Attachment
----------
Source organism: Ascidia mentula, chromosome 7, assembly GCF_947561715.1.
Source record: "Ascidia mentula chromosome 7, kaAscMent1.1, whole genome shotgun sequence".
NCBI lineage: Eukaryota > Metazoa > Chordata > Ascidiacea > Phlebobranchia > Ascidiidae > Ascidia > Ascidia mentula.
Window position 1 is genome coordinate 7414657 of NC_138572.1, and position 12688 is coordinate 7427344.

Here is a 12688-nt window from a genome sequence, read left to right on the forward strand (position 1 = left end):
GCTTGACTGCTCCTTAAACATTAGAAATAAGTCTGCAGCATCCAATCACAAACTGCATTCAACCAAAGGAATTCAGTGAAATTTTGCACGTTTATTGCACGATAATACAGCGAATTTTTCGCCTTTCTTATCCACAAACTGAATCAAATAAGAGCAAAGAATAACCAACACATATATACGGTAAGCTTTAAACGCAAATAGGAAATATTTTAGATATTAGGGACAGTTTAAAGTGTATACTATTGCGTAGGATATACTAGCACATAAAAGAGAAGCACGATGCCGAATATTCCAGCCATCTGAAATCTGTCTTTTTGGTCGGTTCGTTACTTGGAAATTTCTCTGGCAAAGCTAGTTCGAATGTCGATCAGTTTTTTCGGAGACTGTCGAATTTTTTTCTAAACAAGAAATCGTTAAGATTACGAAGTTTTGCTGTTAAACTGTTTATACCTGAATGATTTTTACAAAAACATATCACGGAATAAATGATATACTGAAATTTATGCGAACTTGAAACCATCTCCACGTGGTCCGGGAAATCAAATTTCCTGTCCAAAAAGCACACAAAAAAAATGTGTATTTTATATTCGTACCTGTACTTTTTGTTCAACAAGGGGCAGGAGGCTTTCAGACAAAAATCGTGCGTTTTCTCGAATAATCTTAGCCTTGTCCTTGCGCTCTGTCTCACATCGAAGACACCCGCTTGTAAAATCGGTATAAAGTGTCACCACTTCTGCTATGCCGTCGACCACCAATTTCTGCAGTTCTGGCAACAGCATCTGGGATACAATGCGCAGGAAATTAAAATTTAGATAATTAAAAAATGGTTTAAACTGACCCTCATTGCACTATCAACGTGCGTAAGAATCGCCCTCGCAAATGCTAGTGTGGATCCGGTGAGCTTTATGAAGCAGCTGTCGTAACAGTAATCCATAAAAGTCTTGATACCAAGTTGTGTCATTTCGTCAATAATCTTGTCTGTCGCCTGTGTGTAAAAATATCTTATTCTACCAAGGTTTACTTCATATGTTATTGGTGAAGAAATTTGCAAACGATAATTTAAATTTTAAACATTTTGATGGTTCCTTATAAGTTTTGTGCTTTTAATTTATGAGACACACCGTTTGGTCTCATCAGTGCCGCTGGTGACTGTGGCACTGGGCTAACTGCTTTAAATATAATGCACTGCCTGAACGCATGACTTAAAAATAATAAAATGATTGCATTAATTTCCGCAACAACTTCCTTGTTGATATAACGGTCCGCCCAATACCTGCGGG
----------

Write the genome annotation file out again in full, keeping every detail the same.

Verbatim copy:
Source organism: Ascidia mentula, chromosome 7, assembly GCF_947561715.1.
Source record: "Ascidia mentula chromosome 7, kaAscMent1.1, whole genome shotgun sequence".
NCBI lineage: Eukaryota > Metazoa > Chordata > Ascidiacea > Phlebobranchia > Ascidiidae > Ascidia > Ascidia mentula.
Window position 1 is genome coordinate 7414657 of NC_138572.1, and position 12688 is coordinate 7427344.

Here is a 12688-nt window from a genome sequence, read left to right on the forward strand (position 1 = left end):
GCTTGACTGCTCCTTAAACATTAGAAATAAGTCTGCAGCATCCAATCACAAACTGCATTCAACCAAAGGAATTCAGTGAAATTTTGCACGTTTATTGCACGATAATACAGCGAATTTTTCGCCTTTCTTATCCACAAACTGAATCAAATAAGAGCAAAGAATAACCAACACATATATACGGTAAGCTTTAAACGCAAATAGGAAATATTTTAGATATTAGGGACAGTTTAAAGTGTATACTATTGCGTAGGATATACTAGCACATAAAAGAGAAGCACGATGCCGAATATTCCAGCCATCTGAAATCTGTCTTTTTGGTCGGTTCGTTACTTGGAAATTTCTCTGGCAAAGCTAGTTCGAATGTCGATCAGTTTTTTCGGAGACTGTCGAATTTTTTTCTAAACAAGAAATCGTTAAGATTACGAAGTTTTGCTGTTAAACTGTTTATACCTGAATGATTTTTACAAAAACATATCACGGAATAAATGATATACTGAAATTTATGCGAACTTGAAACCATCTCCACGTGGTCCGGGAAATCAAATTTCCTGTCCAAAAAGCACACAAAAAAAATGTGTATTTTATATTCGTACCTGTACTTTTTGTTCAACAAGGGGCAGGAGGCTTTCAGACAAAAATCGTGCGTTTTCTCGAATAATCTTAGCCTTGTCCTTGCGCTCTGTCTCACATCGAAGACACCCGCTTGTAAAATCGGTATAAAGTGTCACCACTTCTGCTATGCCGTCGACCACCAATTTCTGCAGTTCTGGCAACAGCATCTGGGATACAATGCGCAGGAAATTAAAATTTAGATAATTAAAAAATGGTTTAAACTGACCCTCATTGCACTATCAACGTGCGTAAGAATCGCCCTCGCAAATGCTAGTGTGGATCCGGTGAGCTTTATGAAGCAGCTGTCGTAACAGTAATCCATAAAAGTCTTGATACCAAGTTGTGTCATTTCGTCAATAATCTTGTCTGTCGCCTGTGTGTAAAAATATCTTATTCTACCAAGGTTTACTTCATATGTTATTGGTGAAGAAATTTGCAAACGATAATTTAAATTTTAAACATTTTGATGGTTCCTTATAAGTTTTGTGCTTTTAATTTATGAGACACACCGTTTGGTCTCATCAGTGCCGCTGGTGACTGTGGCACTGGGCTAACTGCTTTAAATATAATGCACTGCCTGAACGCATGACTTAAAAATAATAAAATGATTGCATTAATTTCCGCAACAACTTCCTTGTTGATATAACGGTCCGCCCAATACCTGCGGG